Questions surround Lynn's new dog policy
By Robin Kaminski / The Daily Item
LYNN - On the heels of the City Council's amendment requiring owners of vicious dogs and landlords who house them to take out a precautionary $250,000 insurance rider, the question remains whether dog owners or landlords would even be able to obtain the extra coverage.
According to the Centers for Disease Control and Prevention, dogs bite more than 4.7 million people each year, resulting in an estimated 800,000 injuries that require medical attention.
Because of that, most insurance companies have blacklisted certain breeds of dogs from coverage, including Pit Bulls, Staffordshire Bull Terriers, American Staffordshire Terriers, Rottweilers, Dobermans and German Shepherds.
Ward 1 City Councilor Wayne Lozzi proposed the amendment after a Lynn schoolteacher was brutally attacked by a pit bull while jogging last year.
Under the amendment, the city must be listed as a co-insurer on the policy so officials can be made aware if it is canceled. A fine of $300 for each offense will also be implemented.
"This amendment is not for the dogs that bite, because the city can put those dogs down," Lozzi said. "This is a more proactive step for the dogs that could be vicious and bite. That's the net of the provision and the purpose of the extra coverage."
Three things must happen before a specific dog is deemed vicious.
First, a complaint must be filed against the specific dog. Then Animal Control Officer Kevin Farnsworth must rule that the dog is vicious. Finally, a hearing is held at the Lynn Police Department to ultimately determine the dog's status.
"Then it's the owner's burden to carry the additional coverage for $250,000," Lozzi said. "If they fail to do that, then the city can take the next step by either putting the dog down or banning it from the city...even if it hasn't bitten anybody."
Insuring specific breeds may be a tall order to begin with, but Lozzi said it is a proactive way of addressing a potentially deadly situation.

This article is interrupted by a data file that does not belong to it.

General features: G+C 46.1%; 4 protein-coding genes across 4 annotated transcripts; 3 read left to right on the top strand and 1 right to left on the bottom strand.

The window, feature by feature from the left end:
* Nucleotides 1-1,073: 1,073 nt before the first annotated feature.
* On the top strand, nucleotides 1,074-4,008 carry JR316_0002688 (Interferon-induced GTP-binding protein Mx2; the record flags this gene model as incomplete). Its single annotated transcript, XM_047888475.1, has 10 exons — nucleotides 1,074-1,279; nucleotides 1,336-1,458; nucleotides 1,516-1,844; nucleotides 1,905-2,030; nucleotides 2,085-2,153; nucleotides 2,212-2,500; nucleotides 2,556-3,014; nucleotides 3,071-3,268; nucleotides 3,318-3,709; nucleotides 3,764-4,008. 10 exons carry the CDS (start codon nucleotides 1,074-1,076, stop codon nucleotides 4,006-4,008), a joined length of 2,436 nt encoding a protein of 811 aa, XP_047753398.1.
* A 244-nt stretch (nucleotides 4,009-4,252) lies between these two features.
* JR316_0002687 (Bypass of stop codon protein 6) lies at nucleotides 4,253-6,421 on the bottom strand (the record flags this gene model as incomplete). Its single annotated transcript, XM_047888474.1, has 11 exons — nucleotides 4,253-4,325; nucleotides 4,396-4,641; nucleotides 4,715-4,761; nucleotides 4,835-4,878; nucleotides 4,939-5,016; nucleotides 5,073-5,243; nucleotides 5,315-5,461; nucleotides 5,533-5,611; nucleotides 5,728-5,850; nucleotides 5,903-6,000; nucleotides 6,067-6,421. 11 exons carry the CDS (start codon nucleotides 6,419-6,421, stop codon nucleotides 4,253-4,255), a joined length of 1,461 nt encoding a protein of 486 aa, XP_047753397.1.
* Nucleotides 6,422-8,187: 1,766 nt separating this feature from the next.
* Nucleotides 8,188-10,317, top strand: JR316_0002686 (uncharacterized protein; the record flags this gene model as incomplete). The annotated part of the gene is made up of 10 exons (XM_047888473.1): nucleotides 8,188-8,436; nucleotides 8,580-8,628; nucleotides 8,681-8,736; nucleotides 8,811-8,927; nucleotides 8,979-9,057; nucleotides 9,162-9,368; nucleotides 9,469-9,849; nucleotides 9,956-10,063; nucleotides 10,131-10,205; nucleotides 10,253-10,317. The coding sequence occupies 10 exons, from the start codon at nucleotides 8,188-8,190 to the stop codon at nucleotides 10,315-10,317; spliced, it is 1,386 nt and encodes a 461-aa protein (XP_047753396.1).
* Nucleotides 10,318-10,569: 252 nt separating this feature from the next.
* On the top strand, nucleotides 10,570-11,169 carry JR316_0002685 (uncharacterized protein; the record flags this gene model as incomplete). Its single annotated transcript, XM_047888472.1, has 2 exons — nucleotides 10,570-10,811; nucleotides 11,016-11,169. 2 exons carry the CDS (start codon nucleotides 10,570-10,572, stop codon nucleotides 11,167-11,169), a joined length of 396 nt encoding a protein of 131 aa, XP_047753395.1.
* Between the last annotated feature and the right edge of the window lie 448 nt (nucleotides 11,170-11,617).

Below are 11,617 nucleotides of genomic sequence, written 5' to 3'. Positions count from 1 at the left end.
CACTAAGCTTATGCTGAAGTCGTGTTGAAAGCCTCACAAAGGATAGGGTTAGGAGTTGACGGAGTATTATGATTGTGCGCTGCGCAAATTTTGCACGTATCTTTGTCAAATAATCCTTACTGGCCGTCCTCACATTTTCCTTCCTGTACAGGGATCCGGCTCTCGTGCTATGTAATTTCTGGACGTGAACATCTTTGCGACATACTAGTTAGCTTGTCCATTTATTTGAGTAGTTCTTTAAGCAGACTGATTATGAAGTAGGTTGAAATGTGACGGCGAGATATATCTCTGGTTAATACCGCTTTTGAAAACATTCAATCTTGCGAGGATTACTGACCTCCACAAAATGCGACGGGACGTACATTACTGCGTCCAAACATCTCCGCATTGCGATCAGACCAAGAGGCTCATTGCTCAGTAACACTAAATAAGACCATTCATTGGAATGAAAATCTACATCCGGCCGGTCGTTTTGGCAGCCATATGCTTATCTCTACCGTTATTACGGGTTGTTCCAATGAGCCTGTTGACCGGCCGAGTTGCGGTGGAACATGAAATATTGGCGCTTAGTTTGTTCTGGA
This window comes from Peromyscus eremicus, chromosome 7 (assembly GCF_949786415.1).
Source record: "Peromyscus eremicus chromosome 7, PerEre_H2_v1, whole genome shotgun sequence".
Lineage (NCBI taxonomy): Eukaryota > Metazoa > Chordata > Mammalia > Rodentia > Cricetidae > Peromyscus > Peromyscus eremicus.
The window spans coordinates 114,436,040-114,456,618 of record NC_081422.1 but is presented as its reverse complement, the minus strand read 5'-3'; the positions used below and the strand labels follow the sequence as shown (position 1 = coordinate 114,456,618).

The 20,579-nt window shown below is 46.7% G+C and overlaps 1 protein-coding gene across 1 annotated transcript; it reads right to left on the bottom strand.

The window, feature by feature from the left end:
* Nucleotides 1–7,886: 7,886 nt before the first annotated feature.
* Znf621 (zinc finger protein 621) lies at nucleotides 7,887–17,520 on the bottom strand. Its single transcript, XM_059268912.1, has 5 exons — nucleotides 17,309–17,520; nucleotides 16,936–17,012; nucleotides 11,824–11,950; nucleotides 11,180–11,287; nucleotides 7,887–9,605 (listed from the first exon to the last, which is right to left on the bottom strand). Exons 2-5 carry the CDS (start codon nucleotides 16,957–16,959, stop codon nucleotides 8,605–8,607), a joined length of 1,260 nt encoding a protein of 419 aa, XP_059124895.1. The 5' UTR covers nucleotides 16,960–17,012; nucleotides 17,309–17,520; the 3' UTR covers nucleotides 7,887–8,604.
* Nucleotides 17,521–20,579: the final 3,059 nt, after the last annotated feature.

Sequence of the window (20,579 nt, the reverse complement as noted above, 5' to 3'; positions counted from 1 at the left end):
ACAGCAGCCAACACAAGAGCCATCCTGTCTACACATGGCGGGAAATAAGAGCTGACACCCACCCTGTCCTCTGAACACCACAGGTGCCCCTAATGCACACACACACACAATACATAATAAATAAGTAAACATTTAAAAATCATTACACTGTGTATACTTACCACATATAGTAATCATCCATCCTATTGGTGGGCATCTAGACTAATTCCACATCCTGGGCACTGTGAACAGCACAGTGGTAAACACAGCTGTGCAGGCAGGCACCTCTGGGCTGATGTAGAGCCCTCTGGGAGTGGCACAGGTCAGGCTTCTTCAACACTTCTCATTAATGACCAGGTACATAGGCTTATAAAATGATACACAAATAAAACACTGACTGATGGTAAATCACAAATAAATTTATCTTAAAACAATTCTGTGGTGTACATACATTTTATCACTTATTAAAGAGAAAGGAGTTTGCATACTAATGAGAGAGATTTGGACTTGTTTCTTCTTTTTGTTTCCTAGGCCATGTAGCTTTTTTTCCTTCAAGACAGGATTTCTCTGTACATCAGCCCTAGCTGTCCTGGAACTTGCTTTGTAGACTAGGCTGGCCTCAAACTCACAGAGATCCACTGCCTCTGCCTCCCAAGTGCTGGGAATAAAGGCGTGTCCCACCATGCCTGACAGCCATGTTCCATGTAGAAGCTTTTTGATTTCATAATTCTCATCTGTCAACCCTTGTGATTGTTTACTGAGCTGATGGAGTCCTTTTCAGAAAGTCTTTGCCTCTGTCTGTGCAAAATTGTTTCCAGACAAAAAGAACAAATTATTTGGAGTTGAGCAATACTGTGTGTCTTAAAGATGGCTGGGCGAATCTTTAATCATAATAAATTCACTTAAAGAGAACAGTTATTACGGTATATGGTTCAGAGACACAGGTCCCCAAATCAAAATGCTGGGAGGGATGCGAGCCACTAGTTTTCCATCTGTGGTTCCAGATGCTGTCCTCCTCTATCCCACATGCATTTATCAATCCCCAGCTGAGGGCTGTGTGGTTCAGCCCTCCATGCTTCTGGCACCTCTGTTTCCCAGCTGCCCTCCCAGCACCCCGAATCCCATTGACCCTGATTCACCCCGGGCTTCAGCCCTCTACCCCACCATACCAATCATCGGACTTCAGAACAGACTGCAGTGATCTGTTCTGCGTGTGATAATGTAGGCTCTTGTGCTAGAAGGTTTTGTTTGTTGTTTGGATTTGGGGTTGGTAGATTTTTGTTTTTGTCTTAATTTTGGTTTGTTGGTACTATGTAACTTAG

David Zeller of Zeller Insurance at 370 Lynnway, said any client can take out a policy for their dog, no matter what the breed. But if the dog has a history of biting or is deemed vicious, they would flat out be denied a policy.
"Generally speaking, almost no insurance company would insure after the fact, and there is no way that a vicious dog would get a policy," he said. "It has to do with professional integrity. We're about to celebrate our 30th anniversary and we didn't get that far by not telling the truth."
Although most insurance companies insure homeowners and tenants with dogs and include other animals in the policy, Zeller said the insurance company might either suggest that the owner find the dog a new home, charge a higher premium, not renew the insurance policy, or exclude the dog completely from coverage if the dog bites someone.
"If it's just a dog that hasn't been deemed vicious, you can get a policy through Mass Property Insurance," he said. "But once you get a policy for a dog with say one bite, and then it bites again, say, a little girl's face, it would come back to the insurance company and be their responsibility too."
While homeowners and renters insurance policies typically cover dog bite liability with between $100,000 to $300,000 in coverage, the dog owner would most likely be responsible for all damages above that amount, including legal expenses, if the claim exceeds the limit.
The amendment takes effect next month.
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